But then the sixth book will be from the viewpoint of his bodyguard, continuing the story and giving the real ending.

I felt this would work because it played into the themes of Alcatraz being honest about his past, mixed with his feelings of failure. But it would at the same time let us have an ending that wasn't quite so much of a downer. All it required was that we remain quiet for six years or so (it ended up being ten) about the secret sixth book. (In the intervening years, if people asked me if book five was the end, I tried to always answer, "The fifth book is the last one Alcatraz will write.")

Some of the editors loved this idea, and others didn't like it at all. One who loved it was Susan at Tor, who is now publishing the books—so yay!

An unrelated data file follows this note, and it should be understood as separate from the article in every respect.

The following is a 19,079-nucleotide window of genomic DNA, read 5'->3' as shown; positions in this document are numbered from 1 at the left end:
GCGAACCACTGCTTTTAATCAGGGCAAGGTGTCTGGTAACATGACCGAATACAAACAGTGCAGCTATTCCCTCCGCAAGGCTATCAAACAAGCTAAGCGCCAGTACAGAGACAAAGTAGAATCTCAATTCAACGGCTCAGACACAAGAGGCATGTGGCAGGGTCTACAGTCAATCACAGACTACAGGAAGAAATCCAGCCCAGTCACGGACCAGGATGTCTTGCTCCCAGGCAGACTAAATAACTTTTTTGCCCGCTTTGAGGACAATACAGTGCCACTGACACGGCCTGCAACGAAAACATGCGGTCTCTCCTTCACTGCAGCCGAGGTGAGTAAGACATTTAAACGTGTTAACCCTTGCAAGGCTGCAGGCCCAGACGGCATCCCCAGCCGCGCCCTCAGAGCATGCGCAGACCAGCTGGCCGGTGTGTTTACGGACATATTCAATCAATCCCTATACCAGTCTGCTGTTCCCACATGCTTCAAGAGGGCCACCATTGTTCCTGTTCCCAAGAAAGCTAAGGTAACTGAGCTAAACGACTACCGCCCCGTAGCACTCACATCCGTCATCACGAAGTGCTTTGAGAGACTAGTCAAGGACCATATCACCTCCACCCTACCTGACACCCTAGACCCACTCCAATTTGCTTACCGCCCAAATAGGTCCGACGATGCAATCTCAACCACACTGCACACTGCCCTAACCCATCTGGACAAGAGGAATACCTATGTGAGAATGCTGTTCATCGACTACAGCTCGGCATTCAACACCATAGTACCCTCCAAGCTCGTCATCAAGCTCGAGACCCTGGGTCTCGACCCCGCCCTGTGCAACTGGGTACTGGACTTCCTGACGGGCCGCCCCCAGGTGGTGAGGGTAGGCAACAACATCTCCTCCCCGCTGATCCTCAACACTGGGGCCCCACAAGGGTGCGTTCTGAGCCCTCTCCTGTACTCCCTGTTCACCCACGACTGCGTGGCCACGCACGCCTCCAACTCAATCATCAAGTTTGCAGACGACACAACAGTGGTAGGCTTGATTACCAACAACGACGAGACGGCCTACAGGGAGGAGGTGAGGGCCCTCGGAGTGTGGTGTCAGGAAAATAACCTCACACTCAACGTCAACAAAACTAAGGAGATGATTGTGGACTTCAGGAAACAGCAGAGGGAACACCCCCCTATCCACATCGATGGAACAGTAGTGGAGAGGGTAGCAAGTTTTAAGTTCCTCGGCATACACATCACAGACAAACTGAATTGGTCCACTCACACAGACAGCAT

My initial pitch for the release of book five this year was to have a little envelope inside the back cover that you opened and found a note from Bastille, saying she was going to write the last book. However, that proved to be a problem. First, it's easy to lose a card from an envelope, which meant that library books and secondhand books risked having the true ending get lost. Second, it seemed like it would just be too much for people to resist opening early. We ended up going with a folded-over page at the ending, which at least can't get lost. (And in the ebook, Bastille's note is at the very, very end, past all the footnotes, like a post-credits scene.)